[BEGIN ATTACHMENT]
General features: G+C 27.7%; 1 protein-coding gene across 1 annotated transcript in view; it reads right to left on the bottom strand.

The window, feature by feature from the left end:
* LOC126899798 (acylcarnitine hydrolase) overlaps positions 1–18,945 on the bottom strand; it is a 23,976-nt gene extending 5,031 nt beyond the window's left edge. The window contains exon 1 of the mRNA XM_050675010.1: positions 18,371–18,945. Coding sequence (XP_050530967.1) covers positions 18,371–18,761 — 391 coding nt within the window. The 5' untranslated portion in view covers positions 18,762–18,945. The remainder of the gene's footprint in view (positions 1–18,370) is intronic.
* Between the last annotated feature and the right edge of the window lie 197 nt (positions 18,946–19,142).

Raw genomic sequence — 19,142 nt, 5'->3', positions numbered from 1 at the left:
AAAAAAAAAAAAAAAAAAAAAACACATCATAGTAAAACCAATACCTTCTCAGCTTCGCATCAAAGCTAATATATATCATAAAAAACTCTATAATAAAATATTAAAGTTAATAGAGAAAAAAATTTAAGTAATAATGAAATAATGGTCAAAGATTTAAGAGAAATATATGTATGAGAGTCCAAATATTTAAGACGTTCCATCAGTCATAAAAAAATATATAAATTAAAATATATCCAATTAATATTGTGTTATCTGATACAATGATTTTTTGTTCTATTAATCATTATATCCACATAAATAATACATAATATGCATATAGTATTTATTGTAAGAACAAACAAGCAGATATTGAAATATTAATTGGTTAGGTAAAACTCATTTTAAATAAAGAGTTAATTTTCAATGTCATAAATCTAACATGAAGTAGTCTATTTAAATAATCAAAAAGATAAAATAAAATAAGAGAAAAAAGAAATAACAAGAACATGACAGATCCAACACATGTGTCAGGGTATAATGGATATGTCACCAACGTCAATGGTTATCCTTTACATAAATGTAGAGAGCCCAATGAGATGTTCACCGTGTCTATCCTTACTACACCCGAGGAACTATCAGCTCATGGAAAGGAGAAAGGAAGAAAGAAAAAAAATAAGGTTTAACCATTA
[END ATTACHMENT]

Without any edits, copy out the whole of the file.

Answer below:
General features: G+C 27.7%; 1 protein-coding gene across 1 annotated transcript in view; it reads right to left on the bottom strand.

The window, feature by feature from the left end:
* LOC126899798 (acylcarnitine hydrolase) overlaps positions 1–18,945 on the bottom strand; it is a 23,976-nt gene extending 5,031 nt beyond the window's left edge. The window contains exon 1 of the mRNA XM_050675010.1: positions 18,371–18,945. Coding sequence (XP_050530967.1) covers positions 18,371–18,761 — 391 coding nt within the window. The 5' untranslated portion in view covers positions 18,762–18,945. The remainder of the gene's footprint in view (positions 1–18,370) is intronic.
* Between the last annotated feature and the right edge of the window lie 197 nt (positions 18,946–19,142).

Raw genomic sequence — 19,142 nt, 5'->3', positions numbered from 1 at the left:
AAAAAAAAAAAAAAAAAAAAAACACATCATAGTAAAACCAATACCTTCTCAGCTTCGCATCAAAGCTAATATATATCATAAAAAACTCTATAATAAAATATTAAAGTTAATAGAGAAAAAAATTTAAGTAATAATGAAATAATGGTCAAAGATTTAAGAGAAATATATGTATGAGAGTCCAAATATTTAAGACGTTCCATCAGTCATAAAAAAATATATAAATTAAAATATATCCAATTAATATTGTGTTATCTGATACAATGATTTTTTGTTCTATTAATCATTATATCCACATAAATAATACATAATATGCATATAGTATTTATTGTAAGAACAAACAAGCAGATATTGAAATATTAATTGGTTAGGTAAAACTCATTTTAAATAAAGAGTTAATTTTCAATGTCATAAATCTAACATGAAGTAGTCTATTTAAATAATCAAAAAGATAAAATAAAATAAGAGAAAAAAGAAATAACAAGAACATGACAGATCCAACACATGTGTCAGGGTATAATGGATATGTCACCAACGTCAATGGTTATCCTTTACATAAATGTAGAGAGCCCAATGAGATGTTCACCGTGTCTATCCTTACTACACCCGAGGAACTATCAGCTCATGGAAAGGAGAAAGGAAGAAAGAAAAAAAATAAGGTTTAACCATTA